FIG. 5a shows in a back view the connection of the contacts 54 of the contact unit 33 or 43, represented in FIGS. 3a and 4a, respectively, in the labelling field 32 or 42 with contacts 55 of a memory circuit 56. In FIG. 5b, the section in accordance with the line A--A in FIG. 5a shows that the structural unit 57 of the electrical contacts 54 together with the memory circuit 56 and a carrier 58 is preferably only approximately 0.5 mm thick overall, as shown in FIG. 3 and FIG. 4. The carrier 58 has recesses 59 for connecting the contacts 54 and 55.
The label "VHS" is shown again as a contact unit 63 in FIG. 6, the electrical contacts 64 being designed as the interspace between the representational symbols. FIG. 6 thus represents the negation of the contacts represented in FIGS. 3-5. The crosses mark the contacting section 60 of each electrical contact.
FIG. 7 is an alternative representation of FIG. 6 with the letters "MIC", which is an abbreviation for "Memory In Cassette". The electrical contacts 74 together with their respective contacting section 70 are likewise designed as the interspace between the representational symbols of the contact unit 73.
By using a video recorder (not represented) having contacting means by which an electrical contact can be produced with the electrical contacts 54, 64 and 74 shown in FIGS. 5-7, it is possible to produce a connection of the electric storage circuit 6. However, in conjunction with an evaluation unit provided in the video recorder it is already possible to determine from the presence of the electrical contacts themselves specific information on the cassette type or a recorded contribution.
A particular advantage of the invention is that labels required in any case on the video cassette form a unit with the electrical contacts, with the result that a space-saving and ergonomic design of the electrical contacts and the labelling field can be realised. If the labelling field stickers form a unit with the contacts 54, 64 and 74 and the memory connected thereto, a very simple and cost-saving assembly of the entire arrangement and of the individual components on the cassette 8 is, however, possible in a single-stage operation.
FIG. 8 shows a contact section 89 which is arranged on a memory card 80 (represented only by a detail) and is fitted in accordance with ISO 7816 with eight contacts 81-88.
According to the invention, the contact section is additionally provided with an integrated, electrically conductive representational symbol, for example in the form of a posthorn. The electrical function of the contact section is not impaired by the introduction of this representational symbol into the contact section. Since a card forger is not immediately able to place the representational symbol in the contact section without impairing the electrical characteristics, improved security against forgery can also be achieved by the invention.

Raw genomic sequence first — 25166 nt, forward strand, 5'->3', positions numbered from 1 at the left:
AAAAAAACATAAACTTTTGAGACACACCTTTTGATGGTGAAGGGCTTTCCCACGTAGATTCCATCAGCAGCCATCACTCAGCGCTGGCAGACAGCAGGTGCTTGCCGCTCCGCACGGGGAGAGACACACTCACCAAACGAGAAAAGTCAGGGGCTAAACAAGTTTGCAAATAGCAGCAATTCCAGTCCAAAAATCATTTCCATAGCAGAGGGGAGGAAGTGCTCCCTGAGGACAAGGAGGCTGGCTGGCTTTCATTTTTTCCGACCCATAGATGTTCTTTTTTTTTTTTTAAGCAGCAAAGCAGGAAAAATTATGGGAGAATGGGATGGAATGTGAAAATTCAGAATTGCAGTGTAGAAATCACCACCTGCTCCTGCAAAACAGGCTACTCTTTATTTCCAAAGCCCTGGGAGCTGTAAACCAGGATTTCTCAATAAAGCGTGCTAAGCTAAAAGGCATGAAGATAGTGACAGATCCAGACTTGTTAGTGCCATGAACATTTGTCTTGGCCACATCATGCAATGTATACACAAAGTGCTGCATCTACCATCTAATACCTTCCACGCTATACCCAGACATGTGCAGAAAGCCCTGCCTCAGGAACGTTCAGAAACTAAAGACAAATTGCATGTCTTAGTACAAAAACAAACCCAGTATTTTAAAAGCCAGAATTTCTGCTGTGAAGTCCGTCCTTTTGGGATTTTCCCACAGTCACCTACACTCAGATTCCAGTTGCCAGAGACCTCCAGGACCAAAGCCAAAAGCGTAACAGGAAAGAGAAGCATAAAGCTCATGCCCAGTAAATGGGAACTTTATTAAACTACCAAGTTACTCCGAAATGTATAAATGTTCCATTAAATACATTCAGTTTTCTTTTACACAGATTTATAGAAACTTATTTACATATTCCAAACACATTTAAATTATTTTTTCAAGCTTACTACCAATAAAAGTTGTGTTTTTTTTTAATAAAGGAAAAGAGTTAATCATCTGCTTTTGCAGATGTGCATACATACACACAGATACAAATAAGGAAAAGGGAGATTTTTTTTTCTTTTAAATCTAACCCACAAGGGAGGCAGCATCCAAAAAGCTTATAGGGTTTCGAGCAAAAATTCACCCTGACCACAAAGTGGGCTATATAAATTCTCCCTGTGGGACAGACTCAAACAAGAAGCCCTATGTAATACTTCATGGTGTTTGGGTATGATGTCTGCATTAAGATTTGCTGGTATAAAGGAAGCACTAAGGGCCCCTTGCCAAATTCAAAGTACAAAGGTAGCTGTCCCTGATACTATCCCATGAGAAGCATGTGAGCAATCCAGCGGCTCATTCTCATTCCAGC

Placing the graphic character or representational symbol in the contact section can be achieved by using an appropriate mask to apply the graphic character or representational symbol to the actual contact section after the latter has been produced, it being the case that although the material has virtually the same characteristics as the contact material it differs therefrom in appearance. In the case of electrical contacts for memory cards, there is no problem in achieving this by means of different dopings or admixtures of the electrically conductive materials. For example, gold admixed with copper atoms appears darker in the case of a gold facing than does gold admixed with silver atoms.
If the contact is to serve as an electromagnetic contact, it can be used, for example, as an antenna, in particular a microstrip antenna, for a transmission interface. This has the advantage that the transmission of information can be performed in a contactless fashion. The same applies in the case of an optical contact which, for example, serves as an optical transmitter and for which information enters or exits in optical form.